A Krug champagne lunch at Murano: a perfect 10
It’s rare to go to a wine event and be blown away by the matches at every course but my recent lunch at Murano devised by Angela Hartnett and her sommelier Marc-Andréa Lévy was as close to perfection as it gets.
Three different expressions of Krug, of course, went a considerable way to make it so but it was Hartnett’s own understanding of the flavours of this exceptionally rich champagne which made it so outstanding.
We kicked off with a series of perfectly pitched deep-fried and cheesy nibbles - including truffle arancini and parmesan tuiles and, more improbably, some deep green but not excessively briny olives and some superb, finely sliced folds of prosciutto which complemented the Grande Cuvée, the freshest of the three champagnes, perfectly.
That was followed by scallop and bream ceviche of an almost milky consistency but without the usual bright Latin-American citrus tones you normally get in the dish, served with horseradish cream and a little pot of vegetable tempura, an inspired touch. A great match again with the Grande Cuvée.
Next, perhaps the most classic and the most successful pairing of the dinner: a rich raviolo of king prawn with a shellfish vinaigrette and fennel purée - shellfish, butter and fennel - always great with champagne - the perfect match for the sumptuously lush Krug Cuvée 2000.
The main course which was served with the extraordinarily complex 1998 was the hardest to get right but Hartnett came up with an imaginative dish of rare, roast rosé veal served with caramelised chicory, wild mushrooms, a shallot purée and toasted spiced breadcrumbs. There was a dash of orange in the chicory which helped to bring out the opulent sweetness of the old wine.
By contrast the cheese course couldn’t have been simpler - craggy lumps of mature parmiggiano reggiano with the Grande Cuvée again - a welcome change of pace after the fireworks of the main course. Champagne and parmesan, both rich in umami, is a match made in heaven.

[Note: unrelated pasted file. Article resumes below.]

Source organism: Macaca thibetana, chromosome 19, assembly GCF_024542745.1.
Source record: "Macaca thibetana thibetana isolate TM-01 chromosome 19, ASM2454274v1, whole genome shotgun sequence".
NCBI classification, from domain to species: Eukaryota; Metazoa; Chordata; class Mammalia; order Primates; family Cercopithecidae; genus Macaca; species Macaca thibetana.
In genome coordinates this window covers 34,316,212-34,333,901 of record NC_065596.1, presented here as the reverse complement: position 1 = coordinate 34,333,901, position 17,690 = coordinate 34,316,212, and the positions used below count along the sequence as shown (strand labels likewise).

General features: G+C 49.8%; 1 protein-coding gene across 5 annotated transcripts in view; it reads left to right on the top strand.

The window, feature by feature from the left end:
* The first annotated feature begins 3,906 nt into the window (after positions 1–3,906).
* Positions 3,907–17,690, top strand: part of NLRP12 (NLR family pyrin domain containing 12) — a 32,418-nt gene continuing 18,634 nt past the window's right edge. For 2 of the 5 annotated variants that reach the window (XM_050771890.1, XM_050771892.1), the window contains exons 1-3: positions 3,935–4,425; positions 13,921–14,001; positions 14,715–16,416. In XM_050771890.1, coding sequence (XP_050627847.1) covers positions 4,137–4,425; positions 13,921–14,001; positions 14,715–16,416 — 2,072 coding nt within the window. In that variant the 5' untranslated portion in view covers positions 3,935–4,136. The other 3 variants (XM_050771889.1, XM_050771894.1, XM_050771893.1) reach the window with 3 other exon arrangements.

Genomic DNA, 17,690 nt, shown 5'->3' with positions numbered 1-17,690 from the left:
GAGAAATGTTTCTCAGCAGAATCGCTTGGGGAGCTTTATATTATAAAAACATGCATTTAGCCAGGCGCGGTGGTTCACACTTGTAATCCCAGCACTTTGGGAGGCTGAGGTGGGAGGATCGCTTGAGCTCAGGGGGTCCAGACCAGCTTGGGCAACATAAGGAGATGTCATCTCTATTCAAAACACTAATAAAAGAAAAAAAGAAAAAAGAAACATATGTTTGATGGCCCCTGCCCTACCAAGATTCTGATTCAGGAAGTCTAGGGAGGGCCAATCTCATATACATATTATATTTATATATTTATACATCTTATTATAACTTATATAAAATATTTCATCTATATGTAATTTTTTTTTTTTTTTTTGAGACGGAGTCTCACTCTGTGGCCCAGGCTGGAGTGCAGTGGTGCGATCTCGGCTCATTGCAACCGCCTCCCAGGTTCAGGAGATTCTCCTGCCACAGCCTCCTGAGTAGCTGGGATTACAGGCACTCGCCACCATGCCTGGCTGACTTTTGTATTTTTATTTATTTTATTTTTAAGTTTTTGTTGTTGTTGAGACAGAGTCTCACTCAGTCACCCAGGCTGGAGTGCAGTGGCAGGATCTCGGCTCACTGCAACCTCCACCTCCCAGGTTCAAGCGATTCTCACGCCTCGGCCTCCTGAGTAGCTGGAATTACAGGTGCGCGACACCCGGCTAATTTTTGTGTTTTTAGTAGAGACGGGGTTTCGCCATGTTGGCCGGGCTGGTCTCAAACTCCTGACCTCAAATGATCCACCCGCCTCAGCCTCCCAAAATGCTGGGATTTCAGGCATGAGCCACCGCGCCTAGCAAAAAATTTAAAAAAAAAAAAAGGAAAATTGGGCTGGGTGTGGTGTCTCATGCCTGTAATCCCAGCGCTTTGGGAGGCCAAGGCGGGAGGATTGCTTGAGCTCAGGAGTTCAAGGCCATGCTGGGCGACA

Finally a spectacular-looking and -tasting dessert of ginger pain perdu, Earl Grey jelly and ginger ice cream which in no way dominated the Grande Cuvée. You might find that surprising - a sweet dish with a technically dry champagne - but I’ve come across it before several years ago when Krug did an event with the Pudding Club and paired their Grande Cuvée rosé with a ginger sponge pudding. Champagne and ginger. Remember that combination!
Angela Hartnett will be creating a number of seaonal menus for Krug which you can book (assuming your pocket is deep enough) at the chef’s table or in the restaurant at £250 a head. She’s also holding a winemaker dinner with Oliver Krug on November 28th at £175 a head
Krug is also launching an ‘Institute of Happiness’, a 4 day luxury pop-up in collaboration with Nuno Mendes of Viajante which will take place in a glass-walled house overlooking Highgate cemetery. Dishes will be based around “endorphin-releasing ingredients that will help guests in their pursuit of happiness.” The dinners will take place between 5th-9th December and cost from £220.
I attended the lunch as a guest of Krug and Murano.
For a full set of photographs of the event visit my Facebook page
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